One had brown eyes. Captivating, sparkling brown eyes - full of hope and happiness and love for life. The other's eyes appear blue in the pictures, and reflect caring and confidence.
One was a brunette with dark features. The other was blonde and fair. Both were absolutely beautiful.
One was just setting out on her college career. The other was nearing the end of her undergraduate work and preparing for the next step.
Both were Georgia girls. One was from Marietta and a student at Auburn University, long recognized as one of the most student-friendly and beloved college campuses in the South.
One was from Athens - a high school valedictorian - and one of the most respected and accomplished students at UNC, which is one of the most respected colleges in our part of the world.
Both had numerous friends, back at home and at school, who would do anything for them; friends who can't say enough good things about them. Friends with whom this very weekend, each young woman should be laughing and playing and enjoying life the way only college students with the rest of their lives before them can enjoy life.
But neither will have that opportunity. Neither has her life in front of her anymore. Both had their lives snatched from them, tragically and senselessly and shockingly.
Even if we eventually learn some reason, it won't make sense. It is impossible to make sense of the senseless.
On Wednesday it was reported that Lauren Burk, a recent graduate of Wheeler High School in Cobb County, had been found on the side of a road not far from the Auburn campus with a bullet in her chest. She died soon after. The burning remains of her car were found shortly afterward.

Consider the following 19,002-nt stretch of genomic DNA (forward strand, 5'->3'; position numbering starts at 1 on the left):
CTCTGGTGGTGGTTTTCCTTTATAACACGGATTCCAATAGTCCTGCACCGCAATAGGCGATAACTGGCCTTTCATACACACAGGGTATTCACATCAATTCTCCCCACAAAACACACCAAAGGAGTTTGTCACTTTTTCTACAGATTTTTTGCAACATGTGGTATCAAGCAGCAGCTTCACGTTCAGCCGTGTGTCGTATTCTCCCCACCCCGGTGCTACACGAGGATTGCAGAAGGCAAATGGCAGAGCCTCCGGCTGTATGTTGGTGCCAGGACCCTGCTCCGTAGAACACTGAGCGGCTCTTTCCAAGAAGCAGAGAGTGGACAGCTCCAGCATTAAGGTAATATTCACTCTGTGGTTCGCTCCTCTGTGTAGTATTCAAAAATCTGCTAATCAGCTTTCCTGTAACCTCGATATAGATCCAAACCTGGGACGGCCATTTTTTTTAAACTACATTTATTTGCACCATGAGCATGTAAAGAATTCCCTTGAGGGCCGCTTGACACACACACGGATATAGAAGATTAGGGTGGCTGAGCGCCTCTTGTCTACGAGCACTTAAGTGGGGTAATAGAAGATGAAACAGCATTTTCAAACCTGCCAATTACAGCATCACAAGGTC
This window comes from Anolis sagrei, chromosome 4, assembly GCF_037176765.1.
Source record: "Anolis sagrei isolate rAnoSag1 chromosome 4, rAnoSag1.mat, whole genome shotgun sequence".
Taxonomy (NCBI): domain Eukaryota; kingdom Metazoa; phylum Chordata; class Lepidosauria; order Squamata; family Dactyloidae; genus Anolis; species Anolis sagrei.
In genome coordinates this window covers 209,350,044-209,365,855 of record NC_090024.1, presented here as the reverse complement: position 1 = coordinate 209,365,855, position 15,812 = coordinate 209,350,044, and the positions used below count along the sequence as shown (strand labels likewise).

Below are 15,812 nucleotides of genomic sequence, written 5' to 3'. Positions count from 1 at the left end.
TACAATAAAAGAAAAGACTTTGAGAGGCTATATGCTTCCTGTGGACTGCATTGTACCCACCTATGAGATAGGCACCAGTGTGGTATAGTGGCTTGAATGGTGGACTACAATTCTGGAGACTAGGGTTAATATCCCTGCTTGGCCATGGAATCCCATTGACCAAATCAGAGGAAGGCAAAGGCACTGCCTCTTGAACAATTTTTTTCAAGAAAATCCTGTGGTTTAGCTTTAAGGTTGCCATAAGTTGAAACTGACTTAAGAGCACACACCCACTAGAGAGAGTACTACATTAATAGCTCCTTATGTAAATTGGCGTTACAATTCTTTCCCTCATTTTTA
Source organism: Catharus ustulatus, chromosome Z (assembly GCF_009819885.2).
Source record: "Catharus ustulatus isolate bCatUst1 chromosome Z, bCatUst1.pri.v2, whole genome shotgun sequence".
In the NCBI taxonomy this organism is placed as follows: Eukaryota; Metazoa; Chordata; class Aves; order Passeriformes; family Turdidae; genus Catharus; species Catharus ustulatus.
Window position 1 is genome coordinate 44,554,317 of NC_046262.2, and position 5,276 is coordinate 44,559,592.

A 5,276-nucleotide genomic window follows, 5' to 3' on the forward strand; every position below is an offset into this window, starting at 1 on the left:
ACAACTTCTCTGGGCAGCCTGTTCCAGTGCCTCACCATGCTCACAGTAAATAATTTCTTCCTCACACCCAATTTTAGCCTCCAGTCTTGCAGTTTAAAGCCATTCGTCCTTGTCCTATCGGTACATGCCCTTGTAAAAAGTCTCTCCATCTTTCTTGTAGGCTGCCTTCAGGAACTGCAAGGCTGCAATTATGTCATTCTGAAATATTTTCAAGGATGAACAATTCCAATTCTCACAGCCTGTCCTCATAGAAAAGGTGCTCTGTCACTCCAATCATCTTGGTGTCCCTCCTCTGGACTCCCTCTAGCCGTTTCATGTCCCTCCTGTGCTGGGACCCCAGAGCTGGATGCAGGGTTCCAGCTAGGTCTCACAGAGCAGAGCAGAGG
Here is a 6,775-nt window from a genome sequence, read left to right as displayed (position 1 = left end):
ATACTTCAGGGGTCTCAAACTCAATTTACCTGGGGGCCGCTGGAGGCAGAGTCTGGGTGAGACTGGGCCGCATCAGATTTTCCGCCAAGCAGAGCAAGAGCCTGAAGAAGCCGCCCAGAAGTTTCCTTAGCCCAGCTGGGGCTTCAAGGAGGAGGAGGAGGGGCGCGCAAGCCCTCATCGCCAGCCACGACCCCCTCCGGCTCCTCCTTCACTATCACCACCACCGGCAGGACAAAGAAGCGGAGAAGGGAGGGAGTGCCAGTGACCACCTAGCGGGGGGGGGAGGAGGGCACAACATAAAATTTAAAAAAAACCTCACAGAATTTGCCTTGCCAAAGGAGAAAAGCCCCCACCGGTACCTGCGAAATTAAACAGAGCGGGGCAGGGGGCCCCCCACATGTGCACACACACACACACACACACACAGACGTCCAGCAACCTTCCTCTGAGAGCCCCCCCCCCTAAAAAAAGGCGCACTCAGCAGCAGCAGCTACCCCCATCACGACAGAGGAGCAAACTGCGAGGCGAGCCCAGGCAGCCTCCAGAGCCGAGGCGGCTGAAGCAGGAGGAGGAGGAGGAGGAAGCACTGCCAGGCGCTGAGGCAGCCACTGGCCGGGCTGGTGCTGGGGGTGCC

Cold chills shot through me when I saw Lauren Burk's picture on the Internet and read of her murder. She could have been anybody's daughter, including mine, and my thoughts and prayers immediately went out to her family and friends - and I am not ashamed to say that, even though I didn't know her, I shed tears on her behalf.
And then less than 24 hours later I received the news that Eve Carson, a senior at the University of North Carolina and been brutally murdered as well. Her stolen car was also found soon after her abandoned body was discovered - and my heart broke all over again.
What must it be like to get that news? How do you cope? How do you even comprehend? What kind of person would do such a thing? What kind of world do we now live in that such innocent young women become victims of such a heinous crime?
More questions that can never be answered.
I have two daughters and a son. I worry about their well-being constantly. One of my daughters is a sophomore in high school and I can still keep pretty close tabs on her - with the emphasis on pretty close. My son is a college freshman - the same age and of the same graduating class as Lauren Burk. My older daughter is 22, the same age as Eve Carson, and a pharmacy school student at UGA. I worry about my children constantly, just as all parents do.
Lots of things can happen to young men and women who are on their own at college. The fear of automobile accidents and that middle of the night phone call are never far from one's mind. But we teach our kids and talk to our kids and warn them to be careful and let them live their lives - which is the only thing we can do.
And then we hear breaking news from Blacksburg, Va., and DeKalb, Ill., and we follow the story of Meredith Emerson and others and new fears creep into the backs of our minds, fears that our own children will encounter some random crazy person who might steal that most precious gift of life - but we never allow ourselves to believe that such a thing will actually happen.
This week it did happen - not once, but twice, and close to home. Far too close to home for comfort. Back-to-back tragedies that seem to be totally incidental and totally random and totally unconnected.
And yet we turn on the television news or open the morning paper and there they are together - two beautiful young women who will forever be connected in our collective hearts and minds; two senseless, tragic acts of violence - and all we can do is wonder why and pray that there will not be a third, and that the monsters who stole these two wonderful people's lives will be caught and punished, although I can't think of a punishment bad enough.
Lauren Burk. Eve Carson.
Please don't forget them or their loved ones.
Darrell Huckaby is a local author and educator. He can be reached at dHuck08@bellsouth.net.